The Power of Networks

A new video from the lovely RSA Animate team, this time on the Power of Networks.  

Introduced me to the concept of “Rhizome“:

Gilles Deleuze and Félix Guattari use the term “rhizome” and “rhizomatic” to describe theory and research that allows for multiple, non-hierarchical entry and exit points in data representation and interpretation. In A Thousand Plateaus, they oppose it to an arborescent conception of knowledge, which works with dualist categories and binary choices. A rhizome works with planar and trans-species connections, while an arborescent model works with vertical and linear connections. Their use of the “orchid and the wasp” is taken from the biological concept of mutualism, in which two different species interact together to form a multiplicity (i.e. a unity that is multiple in itself). Horizontal gene transfer would also be a good illustration.

As a model for culture, the rhizome resists the organizational structure of the root-tree system which charts causality along chronological lines and looks for the original source of “things” and looks towards the pinnacle or conclusion of those “things.” A rhizome, on the other hand, is characterized by “ceaselessly established connections between semiotic chains, organizations of power, and circumstances relative to the arts, sciences, and social struggles.” The rhizome presents history and culture as a map or wide array of attractions and influences with no specific origin or genesis, for a “rhizome has no beginning or end; it is always in the middle, between things, interbeing, intermezzo.” The planar movement of the rhizome resists chronology and organization, instead favoring a nomadic system of growth and propagation. In this model, culture spreads like the surface of a body of water, spreading towards available spaces or trickling downwards towards new spaces through fissures and gaps, eroding what is in its way. The surface can be interrupted and moved, but these disturbances leave no trace, as the water is charged with pressure and potential to always seek its equilibrium, and thereby establish smooth space. – Wikipedia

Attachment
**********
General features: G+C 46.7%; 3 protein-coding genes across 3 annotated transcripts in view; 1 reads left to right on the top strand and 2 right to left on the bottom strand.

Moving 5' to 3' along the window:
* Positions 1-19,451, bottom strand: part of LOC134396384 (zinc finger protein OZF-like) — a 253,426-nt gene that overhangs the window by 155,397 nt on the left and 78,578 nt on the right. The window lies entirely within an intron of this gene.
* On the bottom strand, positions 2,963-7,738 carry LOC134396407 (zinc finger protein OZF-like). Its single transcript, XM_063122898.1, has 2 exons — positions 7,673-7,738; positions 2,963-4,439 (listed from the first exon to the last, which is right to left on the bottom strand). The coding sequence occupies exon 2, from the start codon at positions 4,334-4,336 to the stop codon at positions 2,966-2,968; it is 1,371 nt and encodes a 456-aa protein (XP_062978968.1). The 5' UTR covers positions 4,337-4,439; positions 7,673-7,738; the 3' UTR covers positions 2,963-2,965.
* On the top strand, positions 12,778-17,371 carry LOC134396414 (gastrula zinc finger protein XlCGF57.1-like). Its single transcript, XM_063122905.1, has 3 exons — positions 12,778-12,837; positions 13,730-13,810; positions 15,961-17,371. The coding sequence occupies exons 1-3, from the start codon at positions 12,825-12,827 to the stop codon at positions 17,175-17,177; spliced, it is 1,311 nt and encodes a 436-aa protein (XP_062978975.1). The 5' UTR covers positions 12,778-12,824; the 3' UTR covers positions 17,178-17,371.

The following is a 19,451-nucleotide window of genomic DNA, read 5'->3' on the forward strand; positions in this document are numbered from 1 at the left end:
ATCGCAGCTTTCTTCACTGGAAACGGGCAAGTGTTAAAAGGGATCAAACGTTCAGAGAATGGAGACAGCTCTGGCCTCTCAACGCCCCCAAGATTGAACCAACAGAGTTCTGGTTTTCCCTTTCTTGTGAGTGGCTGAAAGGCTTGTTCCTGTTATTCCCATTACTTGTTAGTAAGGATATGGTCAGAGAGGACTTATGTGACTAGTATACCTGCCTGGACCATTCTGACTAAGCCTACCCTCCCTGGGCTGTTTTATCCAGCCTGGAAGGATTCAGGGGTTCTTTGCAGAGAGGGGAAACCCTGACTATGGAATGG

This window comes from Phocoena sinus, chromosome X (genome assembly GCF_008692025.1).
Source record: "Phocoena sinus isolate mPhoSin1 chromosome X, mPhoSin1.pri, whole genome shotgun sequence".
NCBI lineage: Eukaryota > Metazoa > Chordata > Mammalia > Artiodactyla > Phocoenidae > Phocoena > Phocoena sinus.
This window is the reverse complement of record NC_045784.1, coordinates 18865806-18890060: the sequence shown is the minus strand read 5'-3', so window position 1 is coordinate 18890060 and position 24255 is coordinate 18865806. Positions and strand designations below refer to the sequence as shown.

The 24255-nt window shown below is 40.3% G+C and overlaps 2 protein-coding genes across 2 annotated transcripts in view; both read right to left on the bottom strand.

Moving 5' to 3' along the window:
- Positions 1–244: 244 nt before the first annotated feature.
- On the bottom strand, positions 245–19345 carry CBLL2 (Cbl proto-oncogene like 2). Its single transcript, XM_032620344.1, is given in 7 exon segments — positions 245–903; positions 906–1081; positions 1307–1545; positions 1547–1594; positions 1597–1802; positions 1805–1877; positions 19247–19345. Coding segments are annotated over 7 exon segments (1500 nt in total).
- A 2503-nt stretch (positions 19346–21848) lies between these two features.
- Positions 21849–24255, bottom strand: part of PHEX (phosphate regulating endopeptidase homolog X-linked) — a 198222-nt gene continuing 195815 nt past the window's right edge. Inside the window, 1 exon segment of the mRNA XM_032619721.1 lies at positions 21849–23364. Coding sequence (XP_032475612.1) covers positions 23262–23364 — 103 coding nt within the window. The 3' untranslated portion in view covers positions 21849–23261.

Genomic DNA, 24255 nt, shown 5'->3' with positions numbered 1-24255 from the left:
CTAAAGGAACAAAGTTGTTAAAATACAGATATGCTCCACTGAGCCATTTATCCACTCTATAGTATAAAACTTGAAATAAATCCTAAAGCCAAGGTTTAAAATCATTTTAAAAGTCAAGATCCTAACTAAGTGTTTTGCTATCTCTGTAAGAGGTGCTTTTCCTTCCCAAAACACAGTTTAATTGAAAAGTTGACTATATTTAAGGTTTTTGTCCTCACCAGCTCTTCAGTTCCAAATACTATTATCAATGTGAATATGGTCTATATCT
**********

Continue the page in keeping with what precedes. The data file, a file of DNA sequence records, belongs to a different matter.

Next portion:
The Downside of Stories

Interesting speech on “the heuristic narratological basis of self-delusion”,  “the stories and metaphors we seduce ourselves with”.

Transcript is here:

Here is one extract from the transcript.

Another set of stories that are popular – if you know Oliver Stone movies or Michael Moore movies. You can’t make a movie and say, “It was all a big accident.” No, it has to be a conspiracy, people plotting together, because a story is about intention. A story is not about spontaneous order or complex human institutions which are the product of human action but not of human design. No, a story is about evil people plotting together. So you hear stories about plots, or even stories about good people plotting things together, just like when you’re watching movies. This, again, is reason to be suspicious.

He is so right. Our narrative bias feeds the engine of Ideological belief, which always holds that there are oppressors and oppressed and that the oppressors are intentionally oppressing, usually via conspiracy.